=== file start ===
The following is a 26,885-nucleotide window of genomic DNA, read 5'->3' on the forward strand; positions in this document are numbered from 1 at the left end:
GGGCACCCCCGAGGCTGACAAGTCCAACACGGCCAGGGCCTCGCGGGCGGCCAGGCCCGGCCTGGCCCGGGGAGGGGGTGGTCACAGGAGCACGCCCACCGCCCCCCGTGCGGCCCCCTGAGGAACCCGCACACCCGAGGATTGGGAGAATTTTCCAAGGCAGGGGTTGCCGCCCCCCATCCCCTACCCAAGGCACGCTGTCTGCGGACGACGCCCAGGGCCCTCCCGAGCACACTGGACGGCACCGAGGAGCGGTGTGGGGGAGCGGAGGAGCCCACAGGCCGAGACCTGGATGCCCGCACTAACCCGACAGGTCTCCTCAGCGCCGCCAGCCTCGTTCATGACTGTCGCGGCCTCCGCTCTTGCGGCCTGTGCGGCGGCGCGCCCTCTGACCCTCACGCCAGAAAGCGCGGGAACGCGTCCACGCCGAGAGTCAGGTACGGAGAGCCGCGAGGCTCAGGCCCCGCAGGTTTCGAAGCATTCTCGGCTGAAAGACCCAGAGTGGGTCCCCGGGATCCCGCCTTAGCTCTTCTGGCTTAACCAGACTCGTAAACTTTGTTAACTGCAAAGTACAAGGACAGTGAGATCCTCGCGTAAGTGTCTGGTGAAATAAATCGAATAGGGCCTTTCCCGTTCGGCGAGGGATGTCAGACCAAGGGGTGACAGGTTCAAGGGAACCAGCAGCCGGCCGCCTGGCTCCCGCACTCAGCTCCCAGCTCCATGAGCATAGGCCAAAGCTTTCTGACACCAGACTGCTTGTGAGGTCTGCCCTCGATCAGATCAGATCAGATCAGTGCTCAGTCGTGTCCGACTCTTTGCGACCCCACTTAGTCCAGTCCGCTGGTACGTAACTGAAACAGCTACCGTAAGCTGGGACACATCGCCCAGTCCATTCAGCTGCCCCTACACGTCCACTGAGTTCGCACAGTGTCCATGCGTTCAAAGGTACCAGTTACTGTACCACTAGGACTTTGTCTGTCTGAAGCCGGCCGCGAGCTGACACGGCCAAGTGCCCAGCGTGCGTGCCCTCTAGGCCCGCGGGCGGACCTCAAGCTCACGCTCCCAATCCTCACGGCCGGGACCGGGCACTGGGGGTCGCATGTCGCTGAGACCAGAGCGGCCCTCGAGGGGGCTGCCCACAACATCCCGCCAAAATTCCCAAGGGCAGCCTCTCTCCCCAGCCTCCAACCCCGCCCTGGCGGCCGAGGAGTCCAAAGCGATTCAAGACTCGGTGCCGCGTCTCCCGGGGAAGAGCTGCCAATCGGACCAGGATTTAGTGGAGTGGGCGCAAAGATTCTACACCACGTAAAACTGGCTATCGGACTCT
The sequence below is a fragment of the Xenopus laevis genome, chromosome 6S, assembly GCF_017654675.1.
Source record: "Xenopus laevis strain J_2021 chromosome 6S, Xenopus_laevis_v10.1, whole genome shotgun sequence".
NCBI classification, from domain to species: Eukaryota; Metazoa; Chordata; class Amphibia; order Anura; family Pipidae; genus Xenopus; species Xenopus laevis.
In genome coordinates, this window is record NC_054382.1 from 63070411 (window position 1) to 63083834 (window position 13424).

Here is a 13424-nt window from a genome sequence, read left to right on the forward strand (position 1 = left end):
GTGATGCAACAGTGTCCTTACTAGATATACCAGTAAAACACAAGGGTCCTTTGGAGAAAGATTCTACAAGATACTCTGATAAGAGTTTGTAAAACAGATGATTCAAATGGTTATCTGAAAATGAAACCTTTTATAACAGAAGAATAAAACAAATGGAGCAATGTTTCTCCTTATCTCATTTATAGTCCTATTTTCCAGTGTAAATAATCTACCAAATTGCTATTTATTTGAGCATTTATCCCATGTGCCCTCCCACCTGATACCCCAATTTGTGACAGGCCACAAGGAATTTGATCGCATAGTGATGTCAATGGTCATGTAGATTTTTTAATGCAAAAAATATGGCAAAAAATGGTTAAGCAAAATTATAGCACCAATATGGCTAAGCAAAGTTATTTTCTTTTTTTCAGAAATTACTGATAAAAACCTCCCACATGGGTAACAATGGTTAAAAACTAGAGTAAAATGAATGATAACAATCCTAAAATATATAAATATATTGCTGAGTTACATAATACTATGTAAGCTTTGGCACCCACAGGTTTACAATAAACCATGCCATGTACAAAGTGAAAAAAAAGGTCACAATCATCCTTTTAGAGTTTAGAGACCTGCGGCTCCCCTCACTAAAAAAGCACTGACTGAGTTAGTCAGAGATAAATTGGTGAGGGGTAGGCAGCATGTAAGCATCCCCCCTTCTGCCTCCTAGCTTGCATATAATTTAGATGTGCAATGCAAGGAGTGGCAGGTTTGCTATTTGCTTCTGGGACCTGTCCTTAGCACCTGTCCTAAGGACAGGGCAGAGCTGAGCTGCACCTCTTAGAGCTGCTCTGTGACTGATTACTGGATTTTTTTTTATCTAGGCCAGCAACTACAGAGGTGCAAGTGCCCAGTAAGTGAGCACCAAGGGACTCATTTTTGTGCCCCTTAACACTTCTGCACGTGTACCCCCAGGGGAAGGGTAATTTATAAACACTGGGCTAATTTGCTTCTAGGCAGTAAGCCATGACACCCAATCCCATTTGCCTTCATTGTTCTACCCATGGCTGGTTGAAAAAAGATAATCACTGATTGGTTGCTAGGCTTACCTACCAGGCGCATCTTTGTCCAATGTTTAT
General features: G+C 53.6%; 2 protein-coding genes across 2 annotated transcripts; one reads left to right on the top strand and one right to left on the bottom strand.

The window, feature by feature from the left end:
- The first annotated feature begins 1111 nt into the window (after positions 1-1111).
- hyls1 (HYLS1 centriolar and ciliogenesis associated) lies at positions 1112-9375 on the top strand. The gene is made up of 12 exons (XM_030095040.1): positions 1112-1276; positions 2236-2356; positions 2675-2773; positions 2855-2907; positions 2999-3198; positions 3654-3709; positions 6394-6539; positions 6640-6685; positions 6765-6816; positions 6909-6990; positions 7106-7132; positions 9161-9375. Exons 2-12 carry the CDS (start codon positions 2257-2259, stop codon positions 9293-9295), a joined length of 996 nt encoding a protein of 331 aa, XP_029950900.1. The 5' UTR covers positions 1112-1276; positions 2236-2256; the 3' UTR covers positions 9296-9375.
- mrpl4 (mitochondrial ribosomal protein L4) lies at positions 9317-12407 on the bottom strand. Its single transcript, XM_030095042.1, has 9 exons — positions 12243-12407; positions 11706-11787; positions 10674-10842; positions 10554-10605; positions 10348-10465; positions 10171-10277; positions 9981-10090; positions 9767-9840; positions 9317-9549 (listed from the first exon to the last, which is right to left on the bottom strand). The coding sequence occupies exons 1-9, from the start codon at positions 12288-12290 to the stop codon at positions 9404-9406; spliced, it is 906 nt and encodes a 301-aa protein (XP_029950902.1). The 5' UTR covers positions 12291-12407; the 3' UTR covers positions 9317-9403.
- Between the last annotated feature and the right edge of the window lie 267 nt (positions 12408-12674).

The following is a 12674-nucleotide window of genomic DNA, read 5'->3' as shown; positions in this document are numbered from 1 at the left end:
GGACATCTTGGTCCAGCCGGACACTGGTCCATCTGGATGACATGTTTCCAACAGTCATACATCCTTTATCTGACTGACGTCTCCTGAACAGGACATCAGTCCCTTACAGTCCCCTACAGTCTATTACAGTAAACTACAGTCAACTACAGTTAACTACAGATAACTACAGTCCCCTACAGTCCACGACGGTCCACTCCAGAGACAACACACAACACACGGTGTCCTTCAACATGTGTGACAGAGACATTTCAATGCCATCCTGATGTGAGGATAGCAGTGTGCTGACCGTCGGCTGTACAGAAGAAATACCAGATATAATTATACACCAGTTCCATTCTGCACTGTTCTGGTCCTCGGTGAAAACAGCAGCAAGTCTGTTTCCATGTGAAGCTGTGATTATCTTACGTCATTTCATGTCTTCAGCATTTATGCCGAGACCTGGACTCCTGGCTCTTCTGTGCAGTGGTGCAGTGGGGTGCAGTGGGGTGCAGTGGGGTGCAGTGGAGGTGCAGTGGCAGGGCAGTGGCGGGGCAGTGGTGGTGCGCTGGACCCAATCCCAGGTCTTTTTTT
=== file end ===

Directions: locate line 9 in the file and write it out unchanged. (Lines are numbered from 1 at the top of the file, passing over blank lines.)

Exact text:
General features: G+C 53.6%; 2 protein-coding genes across 2 annotated transcripts; one reads left to right on the top strand and one right to left on the bottom strand.